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Pakistan running training camps for Taliban: Report

London: Pakistan continues to run camps for training Taliban militants across the border in Afghanistan despite official denials, media reported today quoting insurgents trained by military-run ISI.

According to The Daily Telegraph, middle-ranking Taliban commanders have said they have received “practical guidance” and training in bomb-making by officers from Pakistan’s spy agency, Inter-Services Intelligence.

One commander, Mullah Azizullah, told a BBC documentary: “They are all the ISI’s men. They are the ones who run the training. First they train us about bombs, then they give us practical guidance. Their generals are everywhere. They are present during the training.”

In an interview at a safe house in Kabul in June, Azizullah said: “The Taliban movement was created with the help of the ISI. It is like when a tree grows – one has to plant it and water it.”

A middle-ranking commander called Mullah Qaseem told the makers of Secret Pakistan, to be shown on BBC tonight: “For a fighter there are two important things – supplies and a place to hide. Pakistan plays a significant role. First they support us by providing a place to hide which is really important. Secondly they provide us with weapons.”

Lt Col Tony Shaffer, who served with US Defence Intelligence between 1995 and 2006, said the ISI tipped off Ayman al-Zawahiri, the leader of al-Qaeda, during a bloody battle with Pakistani troops in Wana in 2004, allowing him to escape.

Col Richard Kemp, who worked at the Cabinet Office as head of intelligence on international terrorism between 2001 and 2006, said the ISI bore some responibilities for not preventing the July 7 attacks in London.

“The ISI of course must take responsibility for the fact that some of these camps were still up and running, including perhaps the camp that was responsible for training the 7/7 attackers (in London),” Col Kemp said.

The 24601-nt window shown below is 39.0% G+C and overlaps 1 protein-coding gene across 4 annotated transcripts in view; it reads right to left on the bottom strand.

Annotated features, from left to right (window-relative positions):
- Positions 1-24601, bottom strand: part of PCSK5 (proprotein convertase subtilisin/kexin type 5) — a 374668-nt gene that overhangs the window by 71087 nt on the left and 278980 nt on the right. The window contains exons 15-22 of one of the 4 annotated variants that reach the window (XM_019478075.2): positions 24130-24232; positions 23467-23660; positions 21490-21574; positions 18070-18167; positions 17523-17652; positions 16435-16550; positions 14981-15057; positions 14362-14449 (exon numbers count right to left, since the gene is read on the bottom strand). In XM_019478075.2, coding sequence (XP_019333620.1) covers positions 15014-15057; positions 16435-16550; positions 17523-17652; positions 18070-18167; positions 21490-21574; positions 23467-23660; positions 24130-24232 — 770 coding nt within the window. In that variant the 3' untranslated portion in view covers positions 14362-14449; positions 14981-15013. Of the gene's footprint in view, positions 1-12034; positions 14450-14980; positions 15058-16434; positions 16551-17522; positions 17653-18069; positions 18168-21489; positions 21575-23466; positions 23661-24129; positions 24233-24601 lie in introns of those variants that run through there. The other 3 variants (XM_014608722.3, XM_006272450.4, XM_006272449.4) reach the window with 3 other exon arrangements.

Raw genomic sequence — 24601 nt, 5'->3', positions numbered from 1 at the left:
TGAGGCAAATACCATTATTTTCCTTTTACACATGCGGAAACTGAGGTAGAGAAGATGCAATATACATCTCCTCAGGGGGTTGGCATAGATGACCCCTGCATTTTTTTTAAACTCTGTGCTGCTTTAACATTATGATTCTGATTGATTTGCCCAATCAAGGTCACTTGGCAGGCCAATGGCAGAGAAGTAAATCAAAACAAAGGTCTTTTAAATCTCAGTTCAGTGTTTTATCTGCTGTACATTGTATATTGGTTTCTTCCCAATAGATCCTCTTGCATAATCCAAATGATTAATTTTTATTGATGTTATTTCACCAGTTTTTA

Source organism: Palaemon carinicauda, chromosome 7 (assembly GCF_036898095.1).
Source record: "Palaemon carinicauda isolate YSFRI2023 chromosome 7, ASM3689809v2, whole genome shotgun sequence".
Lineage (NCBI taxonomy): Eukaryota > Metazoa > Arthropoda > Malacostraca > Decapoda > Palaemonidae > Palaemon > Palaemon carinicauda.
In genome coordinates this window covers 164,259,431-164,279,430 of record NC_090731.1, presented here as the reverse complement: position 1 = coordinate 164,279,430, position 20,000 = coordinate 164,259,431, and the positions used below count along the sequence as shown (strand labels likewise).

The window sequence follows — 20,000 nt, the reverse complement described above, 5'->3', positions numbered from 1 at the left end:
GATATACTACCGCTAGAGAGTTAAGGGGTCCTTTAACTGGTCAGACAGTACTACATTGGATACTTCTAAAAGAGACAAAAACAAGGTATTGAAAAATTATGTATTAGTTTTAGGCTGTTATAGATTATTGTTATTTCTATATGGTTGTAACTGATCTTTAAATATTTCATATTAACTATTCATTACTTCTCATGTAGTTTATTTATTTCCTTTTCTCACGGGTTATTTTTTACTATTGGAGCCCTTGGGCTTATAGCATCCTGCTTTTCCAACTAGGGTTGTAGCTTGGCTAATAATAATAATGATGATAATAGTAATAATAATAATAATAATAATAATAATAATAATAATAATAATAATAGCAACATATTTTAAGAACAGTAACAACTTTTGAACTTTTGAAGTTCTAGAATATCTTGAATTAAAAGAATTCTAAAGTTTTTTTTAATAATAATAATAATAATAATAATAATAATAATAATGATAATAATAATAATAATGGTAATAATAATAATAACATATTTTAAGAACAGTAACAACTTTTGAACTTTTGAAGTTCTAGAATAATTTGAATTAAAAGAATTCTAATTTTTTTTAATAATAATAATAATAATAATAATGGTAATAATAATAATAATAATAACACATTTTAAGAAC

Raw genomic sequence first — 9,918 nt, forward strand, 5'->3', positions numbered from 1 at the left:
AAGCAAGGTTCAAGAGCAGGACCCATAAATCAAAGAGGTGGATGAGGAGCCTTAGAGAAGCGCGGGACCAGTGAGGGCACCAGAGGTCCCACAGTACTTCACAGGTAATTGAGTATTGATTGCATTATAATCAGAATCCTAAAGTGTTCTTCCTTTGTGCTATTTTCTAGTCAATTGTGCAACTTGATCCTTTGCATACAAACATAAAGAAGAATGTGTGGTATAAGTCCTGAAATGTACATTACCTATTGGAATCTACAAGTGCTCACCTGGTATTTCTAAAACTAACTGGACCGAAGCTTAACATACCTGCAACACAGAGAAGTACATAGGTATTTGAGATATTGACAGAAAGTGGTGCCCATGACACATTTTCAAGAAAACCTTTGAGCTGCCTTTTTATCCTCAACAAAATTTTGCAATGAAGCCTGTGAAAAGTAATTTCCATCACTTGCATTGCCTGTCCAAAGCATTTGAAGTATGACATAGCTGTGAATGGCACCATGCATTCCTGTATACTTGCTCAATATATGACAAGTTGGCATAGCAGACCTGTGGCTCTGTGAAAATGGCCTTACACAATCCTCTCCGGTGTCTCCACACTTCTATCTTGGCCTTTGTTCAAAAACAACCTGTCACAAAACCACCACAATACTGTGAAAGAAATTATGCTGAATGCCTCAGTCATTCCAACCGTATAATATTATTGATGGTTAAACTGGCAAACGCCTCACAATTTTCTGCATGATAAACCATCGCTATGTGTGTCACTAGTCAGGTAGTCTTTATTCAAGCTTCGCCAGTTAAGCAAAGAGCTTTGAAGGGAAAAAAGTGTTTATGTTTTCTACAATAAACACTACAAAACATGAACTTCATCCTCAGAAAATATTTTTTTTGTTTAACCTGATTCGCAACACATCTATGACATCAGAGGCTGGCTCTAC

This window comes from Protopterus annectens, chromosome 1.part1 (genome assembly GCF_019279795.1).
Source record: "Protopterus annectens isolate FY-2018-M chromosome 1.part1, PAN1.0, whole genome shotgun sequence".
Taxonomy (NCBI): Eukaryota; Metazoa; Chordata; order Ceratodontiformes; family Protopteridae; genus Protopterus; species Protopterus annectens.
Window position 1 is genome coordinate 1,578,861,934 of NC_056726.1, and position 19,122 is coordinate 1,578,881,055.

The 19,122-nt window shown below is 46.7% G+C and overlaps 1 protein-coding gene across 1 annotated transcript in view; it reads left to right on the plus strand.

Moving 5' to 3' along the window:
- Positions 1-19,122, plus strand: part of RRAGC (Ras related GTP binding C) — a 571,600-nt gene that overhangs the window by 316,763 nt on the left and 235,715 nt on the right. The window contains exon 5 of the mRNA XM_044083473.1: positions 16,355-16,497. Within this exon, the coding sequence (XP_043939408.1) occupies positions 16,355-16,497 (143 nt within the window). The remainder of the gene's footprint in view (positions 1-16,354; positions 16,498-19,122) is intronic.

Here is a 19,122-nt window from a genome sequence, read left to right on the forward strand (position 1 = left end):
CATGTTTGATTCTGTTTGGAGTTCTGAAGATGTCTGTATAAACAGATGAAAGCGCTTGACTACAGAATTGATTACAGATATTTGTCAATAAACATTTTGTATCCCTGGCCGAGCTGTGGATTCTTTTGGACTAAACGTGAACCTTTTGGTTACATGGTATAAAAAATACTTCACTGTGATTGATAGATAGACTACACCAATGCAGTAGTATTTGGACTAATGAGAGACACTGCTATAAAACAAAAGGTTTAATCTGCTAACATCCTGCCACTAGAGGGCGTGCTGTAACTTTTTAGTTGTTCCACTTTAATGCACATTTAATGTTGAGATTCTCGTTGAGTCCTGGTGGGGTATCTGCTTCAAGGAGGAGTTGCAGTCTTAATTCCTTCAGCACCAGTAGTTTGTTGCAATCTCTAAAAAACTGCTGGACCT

Pakistan continues to deny reports with Gen Athar Abbas, director-general of Inter services public relations, the military organization within the country’s defence forces, telling the BBC: “To say that these militant groups were being supported by the state with the organised camps in these areas. I think nothing could be further from the truth.”
The documentary also says that Afghan intelligence service is holding a young man who alleges he was recruited earlier this year by ISI and trained to be a suicide bomber to target Western coalition forces.

The unnamed young man, being held in a jail on the outskirts of Kabul, said he was trained to be a suicide bomber in the “Taliban’s intensifying military campaign against the Western coalition forces”.

Preparations for his mission were overseen by an ISI officer in a camp in Pakistan, he said. After 15 days training, the man was sent into Afghanistan.

“There were three of us. We were put into a black vehicle with black windows. The police did not stop the car because it was obviously ISI. No-one dares stop their cars. They told me. You will receive your explosive waistcoat, and then go and explode,” he said.

The man changed his mind at the last minute and was captured by the Afghan intelligence service, according to the documentary “Secret Pakistan” which explores accusations by CIA officials and Western diplomats that Islamabad is failing to live up to its alliances in the war on terror.

Pakistan has often been accused of playing a double game, acting as a US ally in public while secretly training and arming its enemy in Afghanistan.

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